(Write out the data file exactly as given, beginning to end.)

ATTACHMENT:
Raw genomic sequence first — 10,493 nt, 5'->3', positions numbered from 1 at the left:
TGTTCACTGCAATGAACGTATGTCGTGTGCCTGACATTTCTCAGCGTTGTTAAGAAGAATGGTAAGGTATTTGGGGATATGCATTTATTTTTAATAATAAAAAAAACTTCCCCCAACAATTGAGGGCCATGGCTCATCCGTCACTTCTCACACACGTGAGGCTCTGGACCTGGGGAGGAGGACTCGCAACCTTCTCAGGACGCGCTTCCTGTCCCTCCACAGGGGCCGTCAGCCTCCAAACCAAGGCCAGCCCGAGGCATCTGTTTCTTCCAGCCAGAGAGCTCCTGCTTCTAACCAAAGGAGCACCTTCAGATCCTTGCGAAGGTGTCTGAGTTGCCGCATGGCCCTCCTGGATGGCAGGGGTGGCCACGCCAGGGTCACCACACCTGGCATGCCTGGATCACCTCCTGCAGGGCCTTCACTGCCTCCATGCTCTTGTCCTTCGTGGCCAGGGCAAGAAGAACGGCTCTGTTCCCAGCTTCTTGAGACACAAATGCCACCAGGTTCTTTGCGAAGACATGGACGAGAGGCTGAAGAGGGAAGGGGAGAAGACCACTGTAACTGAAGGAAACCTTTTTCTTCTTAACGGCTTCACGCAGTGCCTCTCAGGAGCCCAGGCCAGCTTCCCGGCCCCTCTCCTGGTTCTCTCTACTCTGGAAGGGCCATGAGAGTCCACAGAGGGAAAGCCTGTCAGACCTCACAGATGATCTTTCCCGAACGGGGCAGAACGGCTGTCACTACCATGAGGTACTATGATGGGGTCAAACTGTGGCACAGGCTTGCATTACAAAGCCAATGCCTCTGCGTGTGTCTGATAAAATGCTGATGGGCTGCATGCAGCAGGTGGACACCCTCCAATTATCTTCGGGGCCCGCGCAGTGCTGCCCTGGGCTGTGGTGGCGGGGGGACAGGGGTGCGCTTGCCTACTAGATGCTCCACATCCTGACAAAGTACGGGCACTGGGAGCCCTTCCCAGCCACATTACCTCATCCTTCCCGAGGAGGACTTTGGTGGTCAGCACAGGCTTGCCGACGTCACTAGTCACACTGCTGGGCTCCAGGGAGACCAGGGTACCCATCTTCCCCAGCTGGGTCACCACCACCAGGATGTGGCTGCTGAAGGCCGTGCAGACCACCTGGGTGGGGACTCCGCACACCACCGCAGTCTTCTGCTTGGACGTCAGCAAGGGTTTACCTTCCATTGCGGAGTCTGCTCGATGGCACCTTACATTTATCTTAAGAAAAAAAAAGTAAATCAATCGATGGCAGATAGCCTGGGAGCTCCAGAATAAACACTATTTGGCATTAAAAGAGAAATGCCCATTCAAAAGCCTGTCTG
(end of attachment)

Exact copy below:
Raw genomic sequence first — 10,493 nt, 5'->3', positions numbered from 1 at the left:
TGTTCACTGCAATGAACGTATGTCGTGTGCCTGACATTTCTCAGCGTTGTTAAGAAGAATGGTAAGGTATTTGGGGATATGCATTTATTTTTAATAATAAAAAAAACTTCCCCCAACAATTGAGGGCCATGGCTCATCCGTCACTTCTCACACACGTGAGGCTCTGGACCTGGGGAGGAGGACTCGCAACCTTCTCAGGACGCGCTTCCTGTCCCTCCACAGGGGCCGTCAGCCTCCAAACCAAGGCCAGCCCGAGGCATCTGTTTCTTCCAGCCAGAGAGCTCCTGCTTCTAACCAAAGGAGCACCTTCAGATCCTTGCGAAGGTGTCTGAGTTGCCGCATGGCCCTCCTGGATGGCAGGGGTGGCCACGCCAGGGTCACCACACCTGGCATGCCTGGATCACCTCCTGCAGGGCCTTCACTGCCTCCATGCTCTTGTCCTTCGTGGCCAGGGCAAGAAGAACGGCTCTGTTCCCAGCTTCTTGAGACACAAATGCCACCAGGTTCTTTGCGAAGACATGGACGAGAGGCTGAAGAGGGAAGGGGAGAAGACCACTGTAACTGAAGGAAACCTTTTTCTTCTTAACGGCTTCACGCAGTGCCTCTCAGGAGCCCAGGCCAGCTTCCCGGCCCCTCTCCTGGTTCTCTCTACTCTGGAAGGGCCATGAGAGTCCACAGAGGGAAAGCCTGTCAGACCTCACAGATGATCTTTCCCGAACGGGGCAGAACGGCTGTCACTACCATGAGGTACTATGATGGGGTCAAACTGTGGCACAGGCTTGCATTACAAAGCCAATGCCTCTGCGTGTGTCTGATAAAATGCTGATGGGCTGCATGCAGCAGGTGGACACCCTCCAATTATCTTCGGGGCCCGCGCAGTGCTGCCCTGGGCTGTGGTGGCGGGGGGACAGGGGTGCGCTTGCCTACTAGATGCTCCACATCCTGACAAAGTACGGGCACTGGGAGCCCTTCCCAGCCACATTACCTCATCCTTCCCGAGGAGGACTTTGGTGGTCAGCACAGGCTTGCCGACGTCACTAGTCACACTGCTGGGCTCCAGGGAGACCAGGGTACCCATCTTCCCCAGCTGGGTCACCACCACCAGGATGTGGCTGCTGAAGGCCGTGCAGACCACCTGGGTGGGGACTCCGCACACCACCGCAGTCTTCTGCTTGGACGTCAGCAAGGGTTTACCTTCCATTGCGGAGTCTGCTCGATGGCACCTTACATTTATCTTAAGAAAAAAAAAGTAAATCAATCGATGGCAGATAGCCTGGGAGCTCCAGAATAAACACTATTTGGCATTAAAAGAGAAATGCCCATTCAAAAGCCTGTCTG